This design was incorporated into our mid-day briefing and was sent to a number of people in our Emergency Operations Center for future use. We all had a few laughs and pushed through the rest of the day. NIce job Erin! Everyone says thanks.

Too good not to share…

A fellow writer by the name of Michael Bradley maintains a blog as well. His stuff is really good and posts some interesting things to think about. His post today, is just that – really good. This will be the first of two posts by me today, which I know can sometimes be annoying but this was, Too good not to share.

http://mbtimetraveler.com/2012/08/02/dalai-lama-quote-the-story-of-my-life/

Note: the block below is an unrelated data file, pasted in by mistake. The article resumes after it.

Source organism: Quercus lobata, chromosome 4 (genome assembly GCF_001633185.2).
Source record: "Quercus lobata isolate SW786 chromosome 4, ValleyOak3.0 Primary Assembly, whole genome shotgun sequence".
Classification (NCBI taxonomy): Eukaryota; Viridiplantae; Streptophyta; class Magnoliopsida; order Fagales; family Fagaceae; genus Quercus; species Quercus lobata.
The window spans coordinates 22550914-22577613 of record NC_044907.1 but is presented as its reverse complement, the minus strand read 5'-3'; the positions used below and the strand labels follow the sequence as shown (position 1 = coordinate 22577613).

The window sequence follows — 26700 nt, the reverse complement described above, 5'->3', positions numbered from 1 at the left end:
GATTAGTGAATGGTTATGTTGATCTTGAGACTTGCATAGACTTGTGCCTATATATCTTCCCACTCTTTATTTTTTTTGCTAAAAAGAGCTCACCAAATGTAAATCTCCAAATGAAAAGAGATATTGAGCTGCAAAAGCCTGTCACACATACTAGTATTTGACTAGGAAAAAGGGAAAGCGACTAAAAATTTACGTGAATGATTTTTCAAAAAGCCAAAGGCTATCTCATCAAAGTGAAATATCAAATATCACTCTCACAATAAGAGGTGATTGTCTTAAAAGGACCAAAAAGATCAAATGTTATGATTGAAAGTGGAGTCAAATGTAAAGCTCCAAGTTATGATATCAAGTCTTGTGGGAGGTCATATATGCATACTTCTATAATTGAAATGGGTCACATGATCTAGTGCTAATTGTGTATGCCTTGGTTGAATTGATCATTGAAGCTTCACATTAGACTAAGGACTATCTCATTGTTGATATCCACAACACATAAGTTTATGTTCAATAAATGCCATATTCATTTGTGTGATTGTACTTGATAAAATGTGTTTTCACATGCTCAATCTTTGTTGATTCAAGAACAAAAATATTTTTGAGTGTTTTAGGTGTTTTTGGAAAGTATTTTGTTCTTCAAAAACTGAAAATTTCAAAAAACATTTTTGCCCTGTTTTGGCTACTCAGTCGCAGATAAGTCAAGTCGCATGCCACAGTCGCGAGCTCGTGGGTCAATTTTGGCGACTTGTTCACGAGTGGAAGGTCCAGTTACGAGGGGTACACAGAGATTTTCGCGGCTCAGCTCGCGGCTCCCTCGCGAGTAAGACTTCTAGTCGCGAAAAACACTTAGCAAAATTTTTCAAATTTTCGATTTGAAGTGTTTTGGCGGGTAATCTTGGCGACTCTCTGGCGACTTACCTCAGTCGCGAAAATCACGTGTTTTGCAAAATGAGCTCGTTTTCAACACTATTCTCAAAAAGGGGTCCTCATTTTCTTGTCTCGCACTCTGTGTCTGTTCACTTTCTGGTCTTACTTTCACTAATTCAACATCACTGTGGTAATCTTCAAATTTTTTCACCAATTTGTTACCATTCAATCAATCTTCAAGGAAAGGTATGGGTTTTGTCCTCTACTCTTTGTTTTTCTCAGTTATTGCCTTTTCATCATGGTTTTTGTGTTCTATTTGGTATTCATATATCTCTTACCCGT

A General Alert

Okay, all drama aside; here’s a little insight into Vibrant Response. We are running a live mission and simulation exercise that is training and in some cases, evaluating the military forces. The land component command staff is the Joint Task Force Civil Support, which is directed by a Lt. General (2 star). This group, known as JTF-CS has four subordinate task forces that control aviation, medical, operations and logistics. Under those groups are brigades, battalions, companies, platoons and squads, all of which total 4632 people. The simulated forces total over 17,000. They move those simulated troops as well by issuing orders and tracking their movement. The JTF-CS is comprised of Navy, Marines, Air Force and Army personnel. The Command is rotated by each branch, this year it’s from the Army, the past two years it was from the Air Force.